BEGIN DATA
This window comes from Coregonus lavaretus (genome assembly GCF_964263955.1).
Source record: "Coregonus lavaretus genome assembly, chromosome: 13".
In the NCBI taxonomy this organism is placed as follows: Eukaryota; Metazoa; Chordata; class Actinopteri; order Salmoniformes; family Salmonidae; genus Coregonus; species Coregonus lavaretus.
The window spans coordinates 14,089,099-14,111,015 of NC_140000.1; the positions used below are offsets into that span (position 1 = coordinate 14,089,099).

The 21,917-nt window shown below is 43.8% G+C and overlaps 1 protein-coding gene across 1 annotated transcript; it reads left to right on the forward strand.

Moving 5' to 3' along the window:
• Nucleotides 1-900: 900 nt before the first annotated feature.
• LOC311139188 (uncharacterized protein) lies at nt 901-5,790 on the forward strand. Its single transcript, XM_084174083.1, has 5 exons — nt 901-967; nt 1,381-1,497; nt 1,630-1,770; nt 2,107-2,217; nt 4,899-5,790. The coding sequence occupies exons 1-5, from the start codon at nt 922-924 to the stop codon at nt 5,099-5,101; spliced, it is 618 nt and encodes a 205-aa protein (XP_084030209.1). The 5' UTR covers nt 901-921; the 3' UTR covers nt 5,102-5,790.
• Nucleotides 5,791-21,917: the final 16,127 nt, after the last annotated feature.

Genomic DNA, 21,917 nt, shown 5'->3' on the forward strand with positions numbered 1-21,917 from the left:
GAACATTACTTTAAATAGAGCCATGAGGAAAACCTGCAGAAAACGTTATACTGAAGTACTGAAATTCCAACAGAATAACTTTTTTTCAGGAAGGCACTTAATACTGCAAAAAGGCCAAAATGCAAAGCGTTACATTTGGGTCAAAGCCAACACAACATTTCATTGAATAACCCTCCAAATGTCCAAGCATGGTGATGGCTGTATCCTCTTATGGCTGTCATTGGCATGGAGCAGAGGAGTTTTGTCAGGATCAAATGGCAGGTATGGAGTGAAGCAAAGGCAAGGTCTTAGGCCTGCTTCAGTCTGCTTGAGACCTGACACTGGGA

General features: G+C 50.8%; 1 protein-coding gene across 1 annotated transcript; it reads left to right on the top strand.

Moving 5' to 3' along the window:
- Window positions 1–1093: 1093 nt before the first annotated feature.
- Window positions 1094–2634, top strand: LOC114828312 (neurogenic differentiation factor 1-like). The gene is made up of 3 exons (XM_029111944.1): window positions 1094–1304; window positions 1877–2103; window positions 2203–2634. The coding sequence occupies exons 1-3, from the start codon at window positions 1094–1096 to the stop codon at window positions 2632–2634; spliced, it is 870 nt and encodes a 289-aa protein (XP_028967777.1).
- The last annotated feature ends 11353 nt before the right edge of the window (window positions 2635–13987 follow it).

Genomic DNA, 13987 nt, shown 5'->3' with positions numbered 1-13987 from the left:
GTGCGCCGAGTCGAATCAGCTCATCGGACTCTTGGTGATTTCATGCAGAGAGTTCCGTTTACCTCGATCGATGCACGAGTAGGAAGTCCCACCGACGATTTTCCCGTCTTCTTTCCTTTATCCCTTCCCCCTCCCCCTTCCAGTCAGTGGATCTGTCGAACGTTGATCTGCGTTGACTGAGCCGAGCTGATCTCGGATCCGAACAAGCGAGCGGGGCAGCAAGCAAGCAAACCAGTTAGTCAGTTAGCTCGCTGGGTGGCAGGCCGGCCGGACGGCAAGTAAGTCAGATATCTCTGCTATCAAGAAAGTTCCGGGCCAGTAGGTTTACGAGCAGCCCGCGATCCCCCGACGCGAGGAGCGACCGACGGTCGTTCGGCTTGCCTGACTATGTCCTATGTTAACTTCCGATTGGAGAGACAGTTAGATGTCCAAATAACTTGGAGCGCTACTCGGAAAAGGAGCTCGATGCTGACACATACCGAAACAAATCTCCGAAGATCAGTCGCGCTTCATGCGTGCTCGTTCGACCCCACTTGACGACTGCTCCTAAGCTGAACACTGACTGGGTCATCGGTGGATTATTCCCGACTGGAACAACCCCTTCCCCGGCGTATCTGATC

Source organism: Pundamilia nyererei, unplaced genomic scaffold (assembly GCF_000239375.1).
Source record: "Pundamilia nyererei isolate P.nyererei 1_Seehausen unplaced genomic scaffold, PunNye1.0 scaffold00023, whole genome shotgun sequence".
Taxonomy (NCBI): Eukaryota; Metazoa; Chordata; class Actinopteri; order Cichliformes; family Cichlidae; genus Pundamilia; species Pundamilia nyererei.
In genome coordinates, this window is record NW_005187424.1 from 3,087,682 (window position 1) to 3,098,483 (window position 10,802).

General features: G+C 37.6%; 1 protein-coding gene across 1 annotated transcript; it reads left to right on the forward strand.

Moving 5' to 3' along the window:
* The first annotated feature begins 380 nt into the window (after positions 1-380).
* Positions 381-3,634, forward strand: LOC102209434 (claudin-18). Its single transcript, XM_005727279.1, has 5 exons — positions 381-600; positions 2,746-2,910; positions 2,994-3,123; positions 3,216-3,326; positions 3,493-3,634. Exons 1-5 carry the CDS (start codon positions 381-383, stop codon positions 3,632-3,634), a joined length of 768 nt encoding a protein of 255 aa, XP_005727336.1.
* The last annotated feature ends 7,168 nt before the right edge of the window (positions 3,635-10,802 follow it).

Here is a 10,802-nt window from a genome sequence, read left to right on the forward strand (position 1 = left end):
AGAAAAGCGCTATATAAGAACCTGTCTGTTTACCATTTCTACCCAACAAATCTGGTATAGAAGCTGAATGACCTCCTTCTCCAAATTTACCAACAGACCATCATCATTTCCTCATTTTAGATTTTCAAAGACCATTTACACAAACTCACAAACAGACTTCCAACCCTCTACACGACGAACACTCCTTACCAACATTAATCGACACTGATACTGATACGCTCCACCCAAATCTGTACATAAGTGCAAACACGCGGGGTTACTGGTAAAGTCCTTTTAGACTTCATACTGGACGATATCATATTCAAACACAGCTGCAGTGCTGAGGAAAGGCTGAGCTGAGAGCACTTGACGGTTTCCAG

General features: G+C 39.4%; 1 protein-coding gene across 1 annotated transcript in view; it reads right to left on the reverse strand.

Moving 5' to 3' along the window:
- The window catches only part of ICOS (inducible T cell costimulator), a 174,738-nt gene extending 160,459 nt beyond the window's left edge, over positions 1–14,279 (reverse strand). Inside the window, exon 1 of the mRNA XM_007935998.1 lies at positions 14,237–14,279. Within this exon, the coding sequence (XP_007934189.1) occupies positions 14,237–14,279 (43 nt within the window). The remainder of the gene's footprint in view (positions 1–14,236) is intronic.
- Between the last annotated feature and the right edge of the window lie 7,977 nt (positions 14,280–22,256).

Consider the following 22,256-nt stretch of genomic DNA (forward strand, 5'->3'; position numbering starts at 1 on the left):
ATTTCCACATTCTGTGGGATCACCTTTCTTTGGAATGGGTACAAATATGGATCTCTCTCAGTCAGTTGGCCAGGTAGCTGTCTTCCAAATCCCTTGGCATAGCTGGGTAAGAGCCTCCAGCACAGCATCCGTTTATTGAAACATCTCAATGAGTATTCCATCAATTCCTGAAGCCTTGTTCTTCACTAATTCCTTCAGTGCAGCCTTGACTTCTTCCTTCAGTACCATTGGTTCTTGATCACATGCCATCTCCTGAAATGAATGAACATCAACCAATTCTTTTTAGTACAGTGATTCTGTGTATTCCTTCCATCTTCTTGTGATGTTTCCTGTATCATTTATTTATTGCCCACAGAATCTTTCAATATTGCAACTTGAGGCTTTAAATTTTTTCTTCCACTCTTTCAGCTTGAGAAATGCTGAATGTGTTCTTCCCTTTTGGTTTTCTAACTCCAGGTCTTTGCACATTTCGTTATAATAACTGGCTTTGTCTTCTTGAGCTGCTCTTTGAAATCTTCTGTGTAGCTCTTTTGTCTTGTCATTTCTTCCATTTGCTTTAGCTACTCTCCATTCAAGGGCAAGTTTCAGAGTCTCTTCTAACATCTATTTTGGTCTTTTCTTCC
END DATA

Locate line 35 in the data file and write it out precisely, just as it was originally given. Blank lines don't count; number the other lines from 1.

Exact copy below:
ATTTCCACATTCTGTGGGATCACCTTTCTTTGGAATGGGTACAAATATGGATCTCTCTCAGTCAGTTGGCCAGGTAGCTGTCTTCCAAATCCCTTGGCATAGCTGGGTAAGAGCCTCCAGCACAGCATCCGTTTATTGAAACATCTCAATGAGTATTCCATCAATTCCTGAAGCCTTGTTCTTCACTAATTCCTTCAGTGCAGCCTTGACTTCTTCCTTCAGTACCATTGGTTCTTGATCACATGCCATCTCCTGAAATGAATGAACATCAACCAATTCTTTTTAGTACAGTGATTCTGTGTATTCCTTCCATCTTCTTGTGATGTTTCCTGTATCATTTATTTATTGCCCACAGAATCTTTCAATATTGCAACTTGAGGCTTTAAATTTTTTCTTCCACTCTTTCAGCTTGAGAAATGCTGAATGTGTTCTTCCCTTTTGGTTTTCTAACTCCAGGTCTTTGCACATTTCGTTATAATAACTGGCTTTGTCTTCTTGAGCTGCTCTTTGAAATCTTCTGTGTAGCTCTTTTGTCTTGTCATTTCTTCCATTTGCTTTAGCTACTCTCCATTCAAGGGCAAGTTTCAGAGTCTCTTCTAACATCTATTTTGGTCTTTTCTTCC